I would have had to pinch myself if Canada’s Finance Minister Ralph Goodale did not rain on the Live8 momentum to eradicate poverty.
Not only has Canada completely ignored its early 1990s pledge to eliminate child poverty in Canada by 2000, but our finance minister cannot be seen to buckle to the pressure of actual citizens getting together to push for political change. That would certainly make the politicians–leaders, decision-makers, beacons of hope and direction–look like they are being driven around by the electorate motivated by the latest rock star whim…regardless of the prime minister’s eagerness to have Bono speak at a federal Liberal convention before blowing off the promise to actually fulfil Canada’s 0.7% aid pledge by actually providing the cash for foreign aid to the level we pledged.
Finance Minister Ralph Goodale, in his post Live8 spin, blew a great big number out of his bum to scare us into the depth of crushing poverty it would thrust us if we actually spent 0.7% of our GDP on foreign aid. Forget for a minute that so much of our foreign aid is tied aid, where recipient nations must spent the money on Canadian companies to provide services and products, thus enriching our own economy. Forget also about all we aren’t doing to address corrupt governments in recipient nations and we can look at Goodale’s number for what it is: fearmongering in the only G8 nation with a current government budget surplus.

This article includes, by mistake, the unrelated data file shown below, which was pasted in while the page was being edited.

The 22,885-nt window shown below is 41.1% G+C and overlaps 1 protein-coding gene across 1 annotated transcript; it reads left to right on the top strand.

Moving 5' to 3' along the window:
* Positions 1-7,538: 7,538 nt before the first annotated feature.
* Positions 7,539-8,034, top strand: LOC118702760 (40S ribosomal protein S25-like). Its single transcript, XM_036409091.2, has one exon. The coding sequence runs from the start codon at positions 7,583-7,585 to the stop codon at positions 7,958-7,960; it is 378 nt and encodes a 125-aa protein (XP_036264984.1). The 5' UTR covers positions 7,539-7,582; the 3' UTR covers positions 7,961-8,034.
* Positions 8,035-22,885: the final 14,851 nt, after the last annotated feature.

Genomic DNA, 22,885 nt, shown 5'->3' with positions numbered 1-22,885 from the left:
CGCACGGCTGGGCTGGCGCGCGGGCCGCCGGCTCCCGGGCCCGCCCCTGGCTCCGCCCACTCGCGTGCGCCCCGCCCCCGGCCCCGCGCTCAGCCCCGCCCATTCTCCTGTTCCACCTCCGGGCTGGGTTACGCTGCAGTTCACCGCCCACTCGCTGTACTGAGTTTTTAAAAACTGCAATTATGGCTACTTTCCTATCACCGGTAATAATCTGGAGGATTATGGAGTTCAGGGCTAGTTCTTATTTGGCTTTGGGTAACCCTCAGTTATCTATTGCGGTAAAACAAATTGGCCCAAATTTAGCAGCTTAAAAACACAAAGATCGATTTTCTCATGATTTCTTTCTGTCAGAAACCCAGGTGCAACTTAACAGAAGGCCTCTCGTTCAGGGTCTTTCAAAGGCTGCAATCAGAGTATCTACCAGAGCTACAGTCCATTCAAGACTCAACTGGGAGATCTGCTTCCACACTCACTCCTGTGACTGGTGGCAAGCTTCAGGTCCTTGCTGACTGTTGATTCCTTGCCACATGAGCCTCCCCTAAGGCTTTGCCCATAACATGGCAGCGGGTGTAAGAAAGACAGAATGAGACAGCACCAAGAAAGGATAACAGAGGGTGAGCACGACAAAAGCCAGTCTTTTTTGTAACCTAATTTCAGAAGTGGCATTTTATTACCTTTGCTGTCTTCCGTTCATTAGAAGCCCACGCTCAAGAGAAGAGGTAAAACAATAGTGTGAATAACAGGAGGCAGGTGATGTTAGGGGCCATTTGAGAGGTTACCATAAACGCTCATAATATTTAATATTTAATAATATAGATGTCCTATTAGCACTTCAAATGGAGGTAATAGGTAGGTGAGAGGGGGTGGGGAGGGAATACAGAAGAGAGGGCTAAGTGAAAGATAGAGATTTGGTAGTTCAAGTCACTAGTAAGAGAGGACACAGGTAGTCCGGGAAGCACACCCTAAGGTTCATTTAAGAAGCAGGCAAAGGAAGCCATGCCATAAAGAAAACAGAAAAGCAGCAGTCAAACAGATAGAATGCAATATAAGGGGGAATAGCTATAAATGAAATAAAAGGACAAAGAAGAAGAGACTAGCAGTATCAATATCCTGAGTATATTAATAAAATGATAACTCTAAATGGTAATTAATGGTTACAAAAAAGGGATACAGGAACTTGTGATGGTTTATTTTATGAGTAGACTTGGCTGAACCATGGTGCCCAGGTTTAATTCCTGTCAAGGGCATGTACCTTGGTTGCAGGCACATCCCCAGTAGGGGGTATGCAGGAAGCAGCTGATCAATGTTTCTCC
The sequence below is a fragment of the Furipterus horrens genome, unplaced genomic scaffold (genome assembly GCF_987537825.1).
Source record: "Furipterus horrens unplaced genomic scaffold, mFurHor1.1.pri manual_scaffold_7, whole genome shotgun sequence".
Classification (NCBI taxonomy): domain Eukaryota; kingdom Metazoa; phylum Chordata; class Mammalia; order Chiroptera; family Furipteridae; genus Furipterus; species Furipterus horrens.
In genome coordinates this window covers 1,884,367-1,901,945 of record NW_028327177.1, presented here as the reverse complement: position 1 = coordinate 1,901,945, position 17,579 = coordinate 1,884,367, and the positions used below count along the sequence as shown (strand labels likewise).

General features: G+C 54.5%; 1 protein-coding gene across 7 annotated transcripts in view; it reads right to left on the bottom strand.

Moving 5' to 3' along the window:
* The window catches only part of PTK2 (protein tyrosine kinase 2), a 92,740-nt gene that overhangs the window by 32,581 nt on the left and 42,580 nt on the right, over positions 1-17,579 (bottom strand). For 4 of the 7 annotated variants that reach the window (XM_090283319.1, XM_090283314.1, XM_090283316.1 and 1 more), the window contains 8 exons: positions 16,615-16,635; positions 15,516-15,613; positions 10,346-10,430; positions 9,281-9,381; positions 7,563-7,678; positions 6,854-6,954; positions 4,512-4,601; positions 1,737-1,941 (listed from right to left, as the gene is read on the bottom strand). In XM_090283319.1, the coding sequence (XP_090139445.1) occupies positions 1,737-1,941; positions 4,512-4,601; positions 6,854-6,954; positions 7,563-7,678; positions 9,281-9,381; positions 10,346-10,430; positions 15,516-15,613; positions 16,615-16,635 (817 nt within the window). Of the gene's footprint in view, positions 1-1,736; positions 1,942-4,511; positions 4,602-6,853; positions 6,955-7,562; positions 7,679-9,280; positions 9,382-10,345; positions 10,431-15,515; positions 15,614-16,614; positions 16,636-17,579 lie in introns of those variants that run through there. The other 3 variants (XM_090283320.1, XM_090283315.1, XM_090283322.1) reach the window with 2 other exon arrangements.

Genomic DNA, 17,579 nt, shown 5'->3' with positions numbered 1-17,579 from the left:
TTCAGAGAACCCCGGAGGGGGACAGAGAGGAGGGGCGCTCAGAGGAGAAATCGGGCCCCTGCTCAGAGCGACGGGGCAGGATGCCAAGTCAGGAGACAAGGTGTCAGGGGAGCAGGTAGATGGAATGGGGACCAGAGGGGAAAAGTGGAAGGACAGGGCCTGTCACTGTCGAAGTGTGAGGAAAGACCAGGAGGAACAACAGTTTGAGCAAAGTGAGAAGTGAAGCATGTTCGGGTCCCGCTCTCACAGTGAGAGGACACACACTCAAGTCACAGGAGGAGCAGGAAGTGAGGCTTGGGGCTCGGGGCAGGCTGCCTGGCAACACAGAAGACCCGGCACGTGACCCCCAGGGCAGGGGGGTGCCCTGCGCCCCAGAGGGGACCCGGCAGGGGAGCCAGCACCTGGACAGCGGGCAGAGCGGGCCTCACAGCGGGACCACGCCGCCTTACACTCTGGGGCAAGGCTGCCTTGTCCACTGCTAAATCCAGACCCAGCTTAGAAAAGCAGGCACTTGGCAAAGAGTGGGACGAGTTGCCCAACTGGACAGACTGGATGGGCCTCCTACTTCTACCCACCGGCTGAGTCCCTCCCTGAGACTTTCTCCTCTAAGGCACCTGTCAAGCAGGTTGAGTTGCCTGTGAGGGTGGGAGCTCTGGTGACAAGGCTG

“The numbers involved are very, very large,” Goodale <a href=”
“>told reporters. He said it would cost Canada C$41 billion in new spending over the next decade if Ottawa were to start boosting funding this year.
“Now, that is in the order of magnitude of our (new) investment in health care over the next 10 years … Those are very large numbers to be able to absorb within the fiscal framework,” he said.
$41b over 10 years is just $4.1b per year on average, but let’s deal with a big big big number over 10 years. So to improve our already [virtually] universal health care of the next decade, the government plans to spend $41.3b over those ten years:
On September 16, 2004, Canada’s First Ministers signed the 10-Year Plan to Strengthen Health Care. Under this plan, the Government of Canada will provide $41.3 billion in new health care funding over the next 10 years.
This leaves Canadians with the bitter, selfish task of deciding if a decade of improvements to our universal health care is worth the same to us as doing our part–taking a lead even–in helping a child not die from severe poverty every three seconds.
My sad fear is that too many Canadians will not feel those two $41b items are worth the same. Way to go, Ralph.
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